When F. Scott Fitzgerald said there are no second acts in American lives, he wasn’t talking about second chances. A guy who writes Great Gatsby obviously believes in second chances. He was instead talking about the traditional structure of a three-act story. The first act sets up the conflict, the second act develops how the characters will deal with the conflict, and the third act is the climax in which everything is resolved. Fitzgerald was deriding Americans for skipping past the important second act in which the characters develop. Americans, he implied, go straight for the payoff.

Prey, a solid entry in the tradition of Bioshock, is the opposite of American lives. It is almost all second act. Continue reading →

10 things missing from Pinball FX3

, | Features

Back in 2011, I wrote an article detailing the five Pinball FX tables I’d like to see. They were Star Wars, a Western theme, splatter horror, the Cold War, and Bioshock. Zen Studios must have been paying attention, because nearly half of those tables came out shortly thereafter! You’re welcome, world.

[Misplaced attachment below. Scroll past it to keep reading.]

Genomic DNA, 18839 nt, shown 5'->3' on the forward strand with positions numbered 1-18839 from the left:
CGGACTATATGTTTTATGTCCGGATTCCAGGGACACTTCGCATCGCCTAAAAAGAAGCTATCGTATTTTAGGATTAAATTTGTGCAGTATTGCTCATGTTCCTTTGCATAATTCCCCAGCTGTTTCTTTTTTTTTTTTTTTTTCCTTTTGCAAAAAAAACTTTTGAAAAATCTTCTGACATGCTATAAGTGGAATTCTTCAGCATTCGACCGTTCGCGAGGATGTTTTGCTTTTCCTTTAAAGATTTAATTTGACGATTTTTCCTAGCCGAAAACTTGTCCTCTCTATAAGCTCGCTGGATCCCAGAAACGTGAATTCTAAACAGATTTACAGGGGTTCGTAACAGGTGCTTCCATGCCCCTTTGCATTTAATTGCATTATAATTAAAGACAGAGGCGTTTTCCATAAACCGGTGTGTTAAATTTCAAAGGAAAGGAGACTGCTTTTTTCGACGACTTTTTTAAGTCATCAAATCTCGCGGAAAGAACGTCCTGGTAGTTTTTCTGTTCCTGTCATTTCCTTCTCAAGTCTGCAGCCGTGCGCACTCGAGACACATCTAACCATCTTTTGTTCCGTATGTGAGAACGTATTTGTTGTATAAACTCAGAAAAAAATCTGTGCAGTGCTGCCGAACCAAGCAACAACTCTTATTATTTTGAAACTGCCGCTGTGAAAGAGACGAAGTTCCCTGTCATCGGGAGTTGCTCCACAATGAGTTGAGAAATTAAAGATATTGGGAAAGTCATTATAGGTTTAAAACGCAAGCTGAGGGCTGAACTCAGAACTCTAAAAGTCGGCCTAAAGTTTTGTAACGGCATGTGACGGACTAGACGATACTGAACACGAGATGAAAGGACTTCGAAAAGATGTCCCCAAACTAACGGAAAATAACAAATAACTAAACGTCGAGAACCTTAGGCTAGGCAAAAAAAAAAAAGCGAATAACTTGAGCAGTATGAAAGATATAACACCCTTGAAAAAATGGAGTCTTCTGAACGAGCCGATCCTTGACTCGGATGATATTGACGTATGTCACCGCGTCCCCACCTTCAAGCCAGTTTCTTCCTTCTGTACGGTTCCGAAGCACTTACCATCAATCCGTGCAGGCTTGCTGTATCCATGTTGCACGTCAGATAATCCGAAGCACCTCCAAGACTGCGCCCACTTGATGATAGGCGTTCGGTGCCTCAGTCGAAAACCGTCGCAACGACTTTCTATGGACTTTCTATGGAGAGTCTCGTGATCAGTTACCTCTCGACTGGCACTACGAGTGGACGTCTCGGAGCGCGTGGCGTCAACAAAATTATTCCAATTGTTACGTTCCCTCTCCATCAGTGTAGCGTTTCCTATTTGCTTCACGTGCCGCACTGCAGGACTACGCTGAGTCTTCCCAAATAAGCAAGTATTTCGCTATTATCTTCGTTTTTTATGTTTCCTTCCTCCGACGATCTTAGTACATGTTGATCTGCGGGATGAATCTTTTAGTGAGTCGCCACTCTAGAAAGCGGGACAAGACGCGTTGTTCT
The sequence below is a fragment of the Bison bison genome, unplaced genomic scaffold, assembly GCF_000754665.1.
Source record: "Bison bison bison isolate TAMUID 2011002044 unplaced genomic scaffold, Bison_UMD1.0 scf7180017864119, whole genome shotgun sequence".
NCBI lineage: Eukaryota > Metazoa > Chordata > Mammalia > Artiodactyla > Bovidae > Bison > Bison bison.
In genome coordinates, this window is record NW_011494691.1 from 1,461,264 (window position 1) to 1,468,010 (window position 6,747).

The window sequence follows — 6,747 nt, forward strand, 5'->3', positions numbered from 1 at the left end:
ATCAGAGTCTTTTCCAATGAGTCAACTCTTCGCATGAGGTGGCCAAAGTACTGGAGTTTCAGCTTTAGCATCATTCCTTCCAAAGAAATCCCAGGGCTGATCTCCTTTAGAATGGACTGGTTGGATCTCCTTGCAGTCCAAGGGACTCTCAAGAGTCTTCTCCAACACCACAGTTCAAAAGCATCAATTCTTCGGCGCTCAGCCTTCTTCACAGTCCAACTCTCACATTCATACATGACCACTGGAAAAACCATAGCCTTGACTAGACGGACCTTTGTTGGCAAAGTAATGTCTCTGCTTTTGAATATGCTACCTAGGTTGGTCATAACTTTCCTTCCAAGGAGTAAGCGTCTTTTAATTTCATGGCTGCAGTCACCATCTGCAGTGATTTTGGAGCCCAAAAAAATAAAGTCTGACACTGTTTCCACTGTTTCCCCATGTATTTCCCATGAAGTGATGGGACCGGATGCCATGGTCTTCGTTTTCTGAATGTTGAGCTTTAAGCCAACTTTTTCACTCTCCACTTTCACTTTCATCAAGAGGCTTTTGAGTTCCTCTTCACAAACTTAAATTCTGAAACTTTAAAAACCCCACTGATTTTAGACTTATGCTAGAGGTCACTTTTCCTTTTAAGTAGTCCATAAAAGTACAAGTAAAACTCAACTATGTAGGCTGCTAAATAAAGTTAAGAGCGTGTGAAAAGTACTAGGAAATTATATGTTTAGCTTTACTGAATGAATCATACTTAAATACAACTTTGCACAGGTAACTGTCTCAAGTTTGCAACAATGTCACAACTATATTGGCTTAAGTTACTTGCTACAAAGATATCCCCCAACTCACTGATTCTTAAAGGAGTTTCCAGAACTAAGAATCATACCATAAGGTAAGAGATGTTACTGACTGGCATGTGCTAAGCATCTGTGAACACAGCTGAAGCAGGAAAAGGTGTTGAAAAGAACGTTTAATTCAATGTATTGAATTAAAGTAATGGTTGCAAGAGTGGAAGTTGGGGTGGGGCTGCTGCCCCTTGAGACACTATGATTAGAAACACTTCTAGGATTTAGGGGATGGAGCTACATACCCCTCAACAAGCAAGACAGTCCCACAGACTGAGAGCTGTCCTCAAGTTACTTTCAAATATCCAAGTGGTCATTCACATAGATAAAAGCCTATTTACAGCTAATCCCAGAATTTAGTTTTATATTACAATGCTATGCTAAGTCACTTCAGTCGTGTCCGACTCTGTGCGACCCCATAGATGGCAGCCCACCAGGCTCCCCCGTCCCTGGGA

Really, it’s more than half, since there are about twenty Star Wars tables. The Western themed table, Wild West Rampage, is one of my favorites. Although they aren’t technically splatter horror, the Alien, Aliens vs Predator, Doom, and Walking Dead tables are horror enough for me. Which leaves the Bioshock and Cold War tables yet to be realized, so maybe they’re still working on those. Since Zen has already worked with Bethesda, I’ll accept a Prey table instead of a Bioshock table.

But a lot has happened since 2011. Pinball FX has come a long way. So it’s time for me to do my part in continuing to make it better. You’re welcome, world. Continue reading →

Assassin’s Creed: Origins is also its Destiny

, | Game reviews

“They’re just scavenger hunts,” my friend says. He’s dismissing big-budget open-world AAA games like Assassin’s Creed: Origins. He’s explaining why he doesn’t play them. I’m explaining why he’s totally missing out.

“Well, sure,” I agree. “But the idea is they’re scavenger hunts in really cool places. Imaginative places where you want to spend time. The scavenger hunt is disguised as gameplay, and it’s your reason for being there. The real point of the game is the place, the worldbuilding.”

Many many hours later, I will come to rue these words. Or will I?